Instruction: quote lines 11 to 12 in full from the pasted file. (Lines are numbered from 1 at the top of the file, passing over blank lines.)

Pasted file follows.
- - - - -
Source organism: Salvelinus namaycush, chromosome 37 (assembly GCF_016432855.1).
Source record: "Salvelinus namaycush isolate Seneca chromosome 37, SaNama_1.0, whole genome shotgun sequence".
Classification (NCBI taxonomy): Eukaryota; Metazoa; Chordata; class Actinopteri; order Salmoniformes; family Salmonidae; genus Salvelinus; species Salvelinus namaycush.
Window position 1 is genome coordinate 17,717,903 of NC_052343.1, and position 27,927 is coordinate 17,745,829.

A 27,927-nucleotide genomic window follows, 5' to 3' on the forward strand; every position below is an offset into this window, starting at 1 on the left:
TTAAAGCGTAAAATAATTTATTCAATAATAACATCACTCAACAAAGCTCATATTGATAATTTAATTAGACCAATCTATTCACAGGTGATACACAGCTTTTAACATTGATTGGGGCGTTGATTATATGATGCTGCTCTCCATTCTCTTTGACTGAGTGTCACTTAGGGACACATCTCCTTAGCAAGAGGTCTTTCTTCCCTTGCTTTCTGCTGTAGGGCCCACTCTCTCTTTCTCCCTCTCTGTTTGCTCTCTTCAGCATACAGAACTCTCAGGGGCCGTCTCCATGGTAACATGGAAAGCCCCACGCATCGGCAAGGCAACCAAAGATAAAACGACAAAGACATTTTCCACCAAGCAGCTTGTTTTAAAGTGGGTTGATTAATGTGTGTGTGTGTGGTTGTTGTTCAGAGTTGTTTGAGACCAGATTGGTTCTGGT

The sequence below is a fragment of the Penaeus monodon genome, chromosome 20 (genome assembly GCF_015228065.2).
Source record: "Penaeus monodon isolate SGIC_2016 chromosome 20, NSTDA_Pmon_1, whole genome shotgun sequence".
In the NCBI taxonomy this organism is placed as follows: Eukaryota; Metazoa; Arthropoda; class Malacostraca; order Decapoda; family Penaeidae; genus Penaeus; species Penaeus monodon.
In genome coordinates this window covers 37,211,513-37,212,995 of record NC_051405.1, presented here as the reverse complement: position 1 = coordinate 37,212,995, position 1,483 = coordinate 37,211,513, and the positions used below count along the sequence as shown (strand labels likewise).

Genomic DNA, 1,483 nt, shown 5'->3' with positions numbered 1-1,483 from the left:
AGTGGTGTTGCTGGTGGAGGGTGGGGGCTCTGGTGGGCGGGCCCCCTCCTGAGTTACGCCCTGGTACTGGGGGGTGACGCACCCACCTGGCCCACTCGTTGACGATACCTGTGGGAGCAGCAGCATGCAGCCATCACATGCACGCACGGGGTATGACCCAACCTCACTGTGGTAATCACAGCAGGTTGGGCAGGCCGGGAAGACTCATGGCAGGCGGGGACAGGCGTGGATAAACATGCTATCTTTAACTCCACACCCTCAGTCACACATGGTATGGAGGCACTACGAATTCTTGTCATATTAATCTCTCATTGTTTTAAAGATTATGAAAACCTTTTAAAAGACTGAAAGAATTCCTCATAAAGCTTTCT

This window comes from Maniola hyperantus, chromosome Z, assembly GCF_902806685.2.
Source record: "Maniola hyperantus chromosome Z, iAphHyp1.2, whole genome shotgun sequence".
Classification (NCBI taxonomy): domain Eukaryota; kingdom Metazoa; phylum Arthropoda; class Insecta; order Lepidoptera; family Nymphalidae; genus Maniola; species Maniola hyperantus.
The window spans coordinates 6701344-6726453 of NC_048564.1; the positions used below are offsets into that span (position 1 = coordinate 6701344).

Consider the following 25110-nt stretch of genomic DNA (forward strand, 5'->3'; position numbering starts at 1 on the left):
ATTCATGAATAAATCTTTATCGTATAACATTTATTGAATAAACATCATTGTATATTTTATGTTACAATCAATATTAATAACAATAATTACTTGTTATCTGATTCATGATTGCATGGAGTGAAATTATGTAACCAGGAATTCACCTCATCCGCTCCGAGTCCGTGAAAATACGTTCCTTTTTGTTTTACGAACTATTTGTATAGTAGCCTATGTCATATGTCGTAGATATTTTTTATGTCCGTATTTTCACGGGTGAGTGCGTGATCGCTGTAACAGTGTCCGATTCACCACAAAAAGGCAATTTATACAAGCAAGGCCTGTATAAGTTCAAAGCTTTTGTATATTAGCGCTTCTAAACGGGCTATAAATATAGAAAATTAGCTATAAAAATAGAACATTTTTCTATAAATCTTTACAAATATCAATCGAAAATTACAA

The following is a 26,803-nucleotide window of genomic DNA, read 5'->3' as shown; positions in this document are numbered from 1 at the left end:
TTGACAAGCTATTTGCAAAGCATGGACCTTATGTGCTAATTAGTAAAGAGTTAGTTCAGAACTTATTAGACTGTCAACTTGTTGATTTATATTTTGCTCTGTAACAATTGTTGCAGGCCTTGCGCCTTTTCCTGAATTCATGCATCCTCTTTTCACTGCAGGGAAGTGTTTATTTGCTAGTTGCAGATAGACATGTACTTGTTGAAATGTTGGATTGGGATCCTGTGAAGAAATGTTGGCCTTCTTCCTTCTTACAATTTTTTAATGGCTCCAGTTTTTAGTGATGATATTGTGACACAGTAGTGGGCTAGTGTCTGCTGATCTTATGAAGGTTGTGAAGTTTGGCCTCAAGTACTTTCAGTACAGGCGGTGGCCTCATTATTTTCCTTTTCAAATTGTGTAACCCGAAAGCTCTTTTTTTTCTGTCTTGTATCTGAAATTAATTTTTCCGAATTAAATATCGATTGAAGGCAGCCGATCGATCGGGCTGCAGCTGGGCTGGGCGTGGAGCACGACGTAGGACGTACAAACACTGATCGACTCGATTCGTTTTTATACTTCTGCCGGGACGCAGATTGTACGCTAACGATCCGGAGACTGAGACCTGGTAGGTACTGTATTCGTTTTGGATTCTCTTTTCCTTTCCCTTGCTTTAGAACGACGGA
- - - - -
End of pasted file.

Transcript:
Genomic DNA, 1,483 nt, shown 5'->3' with positions numbered 1-1,483 from the left:
AGTGGTGTTGCTGGTGGAGGGTGGGGGCTCTGGTGGGCGGGCCCCCTCCTGAGTTACGCCCTGGTACTGGGGGGTGACGCACCCACCTGGCCCACTCGTTGACGATACCTGTGGGAGCAGCAGCATGCAGCCATCACATGCACGCACGGGGTATGACCCAACCTCACTGTGGTAATCACAGCAGGTTGGGCAGGCCGGGAAGACTCATGGCAGGCGGGGACAGGCGTGGATAAACATGCTATCTTTAACTCCACACCCTCAGTCACACATGGTATGGAGGCACTACGAATTCTTGTCATATTAATCTCTCATTGTTTTAAAGATTATGAAAACCTTTTAAAAGACTGAAAGAATTCCTCATAAAGCTTTCT